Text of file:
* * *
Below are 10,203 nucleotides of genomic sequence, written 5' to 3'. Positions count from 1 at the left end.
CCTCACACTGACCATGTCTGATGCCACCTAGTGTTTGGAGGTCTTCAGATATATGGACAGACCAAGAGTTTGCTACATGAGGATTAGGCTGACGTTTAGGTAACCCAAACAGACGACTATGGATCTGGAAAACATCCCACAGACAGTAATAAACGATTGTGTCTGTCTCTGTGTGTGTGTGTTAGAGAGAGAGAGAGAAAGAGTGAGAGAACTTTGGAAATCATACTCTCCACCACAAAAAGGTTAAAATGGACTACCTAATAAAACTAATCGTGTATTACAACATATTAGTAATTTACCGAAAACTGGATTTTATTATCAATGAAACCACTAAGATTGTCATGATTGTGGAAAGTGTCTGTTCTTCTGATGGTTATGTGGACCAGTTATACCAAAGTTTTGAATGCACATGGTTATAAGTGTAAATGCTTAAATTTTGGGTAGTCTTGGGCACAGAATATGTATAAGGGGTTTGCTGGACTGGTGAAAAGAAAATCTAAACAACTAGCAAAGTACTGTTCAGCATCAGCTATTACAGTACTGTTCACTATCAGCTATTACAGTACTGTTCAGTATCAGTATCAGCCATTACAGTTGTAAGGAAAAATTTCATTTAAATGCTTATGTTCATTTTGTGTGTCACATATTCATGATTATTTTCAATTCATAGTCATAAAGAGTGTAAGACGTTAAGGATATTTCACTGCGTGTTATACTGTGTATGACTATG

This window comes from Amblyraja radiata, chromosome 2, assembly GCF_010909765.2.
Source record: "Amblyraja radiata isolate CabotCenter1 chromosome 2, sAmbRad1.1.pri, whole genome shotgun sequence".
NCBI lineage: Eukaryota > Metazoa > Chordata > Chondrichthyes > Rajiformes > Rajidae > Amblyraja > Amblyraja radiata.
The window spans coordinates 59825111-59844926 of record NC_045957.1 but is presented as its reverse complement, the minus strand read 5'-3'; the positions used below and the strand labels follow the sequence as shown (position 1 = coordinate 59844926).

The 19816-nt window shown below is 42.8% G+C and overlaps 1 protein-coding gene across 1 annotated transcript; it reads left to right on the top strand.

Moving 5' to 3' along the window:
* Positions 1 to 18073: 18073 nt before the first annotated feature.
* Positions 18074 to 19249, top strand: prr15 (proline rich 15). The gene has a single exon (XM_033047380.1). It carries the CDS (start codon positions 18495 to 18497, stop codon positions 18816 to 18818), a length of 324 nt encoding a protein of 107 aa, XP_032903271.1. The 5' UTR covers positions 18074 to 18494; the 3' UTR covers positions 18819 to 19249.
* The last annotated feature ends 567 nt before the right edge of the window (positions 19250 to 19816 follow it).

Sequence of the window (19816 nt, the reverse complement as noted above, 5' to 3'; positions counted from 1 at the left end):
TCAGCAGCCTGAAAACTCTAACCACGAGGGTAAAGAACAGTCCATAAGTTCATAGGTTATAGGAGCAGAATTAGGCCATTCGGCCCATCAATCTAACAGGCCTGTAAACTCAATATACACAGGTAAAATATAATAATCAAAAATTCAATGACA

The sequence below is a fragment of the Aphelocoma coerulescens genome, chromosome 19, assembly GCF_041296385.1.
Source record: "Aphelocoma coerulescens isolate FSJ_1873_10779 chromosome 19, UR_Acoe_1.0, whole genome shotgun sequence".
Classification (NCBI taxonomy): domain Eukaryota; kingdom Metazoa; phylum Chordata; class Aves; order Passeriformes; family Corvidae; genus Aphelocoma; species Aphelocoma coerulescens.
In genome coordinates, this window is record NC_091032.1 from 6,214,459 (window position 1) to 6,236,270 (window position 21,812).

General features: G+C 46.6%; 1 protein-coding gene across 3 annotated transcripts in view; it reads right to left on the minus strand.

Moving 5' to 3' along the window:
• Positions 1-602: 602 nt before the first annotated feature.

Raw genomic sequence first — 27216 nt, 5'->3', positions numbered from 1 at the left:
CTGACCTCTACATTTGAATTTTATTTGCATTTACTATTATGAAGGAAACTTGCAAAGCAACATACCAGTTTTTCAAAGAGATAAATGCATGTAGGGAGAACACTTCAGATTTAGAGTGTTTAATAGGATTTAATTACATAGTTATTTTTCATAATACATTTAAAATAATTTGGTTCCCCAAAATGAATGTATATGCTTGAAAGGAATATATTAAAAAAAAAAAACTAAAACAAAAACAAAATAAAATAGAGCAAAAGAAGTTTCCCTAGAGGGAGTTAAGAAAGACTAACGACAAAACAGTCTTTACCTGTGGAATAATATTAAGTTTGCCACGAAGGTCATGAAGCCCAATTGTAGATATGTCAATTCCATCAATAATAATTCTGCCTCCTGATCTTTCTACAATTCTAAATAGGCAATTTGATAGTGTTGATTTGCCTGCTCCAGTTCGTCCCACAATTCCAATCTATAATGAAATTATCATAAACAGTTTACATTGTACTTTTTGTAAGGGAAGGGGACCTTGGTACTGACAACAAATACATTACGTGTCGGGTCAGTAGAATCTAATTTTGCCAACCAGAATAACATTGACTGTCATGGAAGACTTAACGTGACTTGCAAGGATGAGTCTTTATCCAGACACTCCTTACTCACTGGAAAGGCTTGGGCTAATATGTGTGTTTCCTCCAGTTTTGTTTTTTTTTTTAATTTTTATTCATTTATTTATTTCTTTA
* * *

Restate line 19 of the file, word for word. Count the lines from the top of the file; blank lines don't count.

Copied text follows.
Moving 5' to 3' along the window: